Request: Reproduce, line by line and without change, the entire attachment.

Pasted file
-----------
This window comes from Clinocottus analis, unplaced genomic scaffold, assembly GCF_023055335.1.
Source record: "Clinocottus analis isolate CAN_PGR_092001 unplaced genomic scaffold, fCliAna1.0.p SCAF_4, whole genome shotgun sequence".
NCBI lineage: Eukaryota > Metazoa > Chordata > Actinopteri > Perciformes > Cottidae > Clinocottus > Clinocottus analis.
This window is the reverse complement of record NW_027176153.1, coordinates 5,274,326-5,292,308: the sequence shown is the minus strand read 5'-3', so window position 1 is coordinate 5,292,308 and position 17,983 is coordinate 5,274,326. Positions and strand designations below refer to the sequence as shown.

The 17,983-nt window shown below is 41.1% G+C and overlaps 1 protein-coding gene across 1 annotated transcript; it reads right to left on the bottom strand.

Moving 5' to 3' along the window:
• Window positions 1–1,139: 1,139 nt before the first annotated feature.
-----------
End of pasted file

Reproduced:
This window comes from Clinocottus analis, unplaced genomic scaffold, assembly GCF_023055335.1.
Source record: "Clinocottus analis isolate CAN_PGR_092001 unplaced genomic scaffold, fCliAna1.0.p SCAF_4, whole genome shotgun sequence".
NCBI lineage: Eukaryota > Metazoa > Chordata > Actinopteri > Perciformes > Cottidae > Clinocottus > Clinocottus analis.
This window is the reverse complement of record NW_027176153.1, coordinates 5,274,326-5,292,308: the sequence shown is the minus strand read 5'-3', so window position 1 is coordinate 5,292,308 and position 17,983 is coordinate 5,274,326. Positions and strand designations below refer to the sequence as shown.

The 17,983-nt window shown below is 41.1% G+C and overlaps 1 protein-coding gene across 1 annotated transcript; it reads right to left on the bottom strand.

Moving 5' to 3' along the window:
• Window positions 1–1,139: 1,139 nt before the first annotated feature.